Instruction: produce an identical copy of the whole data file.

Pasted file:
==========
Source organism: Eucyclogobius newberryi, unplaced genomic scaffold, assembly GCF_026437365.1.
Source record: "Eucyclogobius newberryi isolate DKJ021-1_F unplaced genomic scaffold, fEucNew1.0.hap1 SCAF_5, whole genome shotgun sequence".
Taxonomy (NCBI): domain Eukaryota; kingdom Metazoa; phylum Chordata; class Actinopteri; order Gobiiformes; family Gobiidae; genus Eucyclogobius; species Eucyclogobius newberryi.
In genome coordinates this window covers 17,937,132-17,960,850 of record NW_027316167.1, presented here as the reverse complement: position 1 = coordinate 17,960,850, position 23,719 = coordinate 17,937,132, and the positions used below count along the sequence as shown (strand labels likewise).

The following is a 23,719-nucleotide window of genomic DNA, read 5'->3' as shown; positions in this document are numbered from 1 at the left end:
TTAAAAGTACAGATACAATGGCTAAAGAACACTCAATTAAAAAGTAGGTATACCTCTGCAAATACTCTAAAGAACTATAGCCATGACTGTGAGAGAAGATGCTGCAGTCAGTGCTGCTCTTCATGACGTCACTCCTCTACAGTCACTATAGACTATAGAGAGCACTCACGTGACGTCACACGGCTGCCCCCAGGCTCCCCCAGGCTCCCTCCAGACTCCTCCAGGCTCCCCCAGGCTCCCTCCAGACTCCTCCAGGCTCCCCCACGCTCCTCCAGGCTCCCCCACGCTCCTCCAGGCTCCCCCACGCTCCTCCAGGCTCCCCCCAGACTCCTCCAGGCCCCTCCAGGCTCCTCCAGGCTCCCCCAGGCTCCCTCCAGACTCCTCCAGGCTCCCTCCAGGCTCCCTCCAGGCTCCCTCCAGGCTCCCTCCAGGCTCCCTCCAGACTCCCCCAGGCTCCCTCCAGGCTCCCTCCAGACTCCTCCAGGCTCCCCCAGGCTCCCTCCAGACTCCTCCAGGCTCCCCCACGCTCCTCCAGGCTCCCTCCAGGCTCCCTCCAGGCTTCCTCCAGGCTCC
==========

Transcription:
Source organism: Eucyclogobius newberryi, unplaced genomic scaffold, assembly GCF_026437365.1.
Source record: "Eucyclogobius newberryi isolate DKJ021-1_F unplaced genomic scaffold, fEucNew1.0.hap1 SCAF_5, whole genome shotgun sequence".
Taxonomy (NCBI): domain Eukaryota; kingdom Metazoa; phylum Chordata; class Actinopteri; order Gobiiformes; family Gobiidae; genus Eucyclogobius; species Eucyclogobius newberryi.
In genome coordinates this window covers 17,937,132-17,960,850 of record NW_027316167.1, presented here as the reverse complement: position 1 = coordinate 17,960,850, position 23,719 = coordinate 17,937,132, and the positions used below count along the sequence as shown (strand labels likewise).

The following is a 23,719-nucleotide window of genomic DNA, read 5'->3' as shown; positions in this document are numbered from 1 at the left end:
TTAAAAGTACAGATACAATGGCTAAAGAACACTCAATTAAAAAGTAGGTATACCTCTGCAAATACTCTAAAGAACTATAGCCATGACTGTGAGAGAAGATGCTGCAGTCAGTGCTGCTCTTCATGACGTCACTCCTCTACAGTCACTATAGACTATAGAGAGCACTCACGTGACGTCACACGGCTGCCCCCAGGCTCCCCCAGGCTCCCTCCAGACTCCTCCAGGCTCCCCCAGGCTCCCTCCAGACTCCTCCAGGCTCCCCCACGCTCCTCCAGGCTCCCCCACGCTCCTCCAGGCTCCCCCACGCTCCTCCAGGCTCCCCCCAGACTCCTCCAGGCCCCTCCAGGCTCCTCCAGGCTCCCCCAGGCTCCCTCCAGACTCCTCCAGGCTCCCTCCAGGCTCCCTCCAGGCTCCCTCCAGGCTCCCTCCAGGCTCCCTCCAGACTCCCCCAGGCTCCCTCCAGGCTCCCTCCAGACTCCTCCAGGCTCCCCCAGGCTCCCTCCAGACTCCTCCAGGCTCCCCCACGCTCCTCCAGGCTCCCTCCAGGCTCCCTCCAGGCTTCCTCCAGGCTCC